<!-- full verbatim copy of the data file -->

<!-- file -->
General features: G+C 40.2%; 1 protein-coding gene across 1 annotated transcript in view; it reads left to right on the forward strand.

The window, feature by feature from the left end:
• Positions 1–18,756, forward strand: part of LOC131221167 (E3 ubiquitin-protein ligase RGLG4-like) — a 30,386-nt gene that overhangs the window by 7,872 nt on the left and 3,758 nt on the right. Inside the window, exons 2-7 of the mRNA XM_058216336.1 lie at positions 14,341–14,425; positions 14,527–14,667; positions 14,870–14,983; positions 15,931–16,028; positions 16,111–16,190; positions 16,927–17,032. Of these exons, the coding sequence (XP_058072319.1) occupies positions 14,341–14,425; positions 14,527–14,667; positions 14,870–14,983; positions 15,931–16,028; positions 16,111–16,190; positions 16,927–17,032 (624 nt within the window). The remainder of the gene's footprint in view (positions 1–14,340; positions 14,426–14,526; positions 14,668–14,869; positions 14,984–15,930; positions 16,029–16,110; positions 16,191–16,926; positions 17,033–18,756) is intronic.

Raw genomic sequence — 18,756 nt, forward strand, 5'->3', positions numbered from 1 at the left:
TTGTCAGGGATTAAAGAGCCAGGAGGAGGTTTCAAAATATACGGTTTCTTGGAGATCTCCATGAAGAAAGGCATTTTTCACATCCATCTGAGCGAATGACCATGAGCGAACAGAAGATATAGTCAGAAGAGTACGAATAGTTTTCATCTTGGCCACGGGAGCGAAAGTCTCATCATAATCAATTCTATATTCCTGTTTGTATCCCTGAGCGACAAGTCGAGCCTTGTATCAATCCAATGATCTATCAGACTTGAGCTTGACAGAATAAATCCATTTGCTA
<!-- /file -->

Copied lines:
General features: G+C 40.2%; 1 protein-coding gene across 1 annotated transcript in view; it reads left to right on the forward strand.

The window, feature by feature from the left end:
• Positions 1–18,756, forward strand: part of LOC131221167 (E3 ubiquitin-protein ligase RGLG4-like) — a 30,386-nt gene that overhangs the window by 7,872 nt on the left and 3,758 nt on the right. Inside the window, exons 2-7 of the mRNA XM_058216336.1 lie at positions 14,341–14,425; positions 14,527–14,667; positions 14,870–14,983; positions 15,931–16,028; positions 16,111–16,190; positions 16,927–17,032. Of these exons, the coding sequence (XP_058072319.1) occupies positions 14,341–14,425; positions 14,527–14,667; positions 14,870–14,983; positions 15,931–16,028; positions 16,111–16,190; positions 16,927–17,032 (624 nt within the window). The remainder of the gene's footprint in view (positions 1–14,340; positions 14,426–14,526; positions 14,668–14,869; positions 14,984–15,930; positions 16,029–16,110; positions 16,191–16,926; positions 17,033–18,756) is intronic.

Raw genomic sequence — 18,756 nt, forward strand, 5'->3', positions numbered from 1 at the left:
TTGTCAGGGATTAAAGAGCCAGGAGGAGGTTTCAAAATATACGGTTTCTTGGAGATCTCCATGAAGAAAGGCATTTTTCACATCCATCTGAGCGAATGACCATGAGCGAACAGAAGATATAGTCAGAAGAGTACGAATAGTTTTCATCTTGGCCACGGGAGCGAAAGTCTCATCATAATCAATTCTATATTCCTGTTTGTATCCCTGAGCGACAAGTCGAGCCTTGTATCAATCCAATGATCTATCAGACTTGAGCTTGACAGAATAAATCCATTTGCTA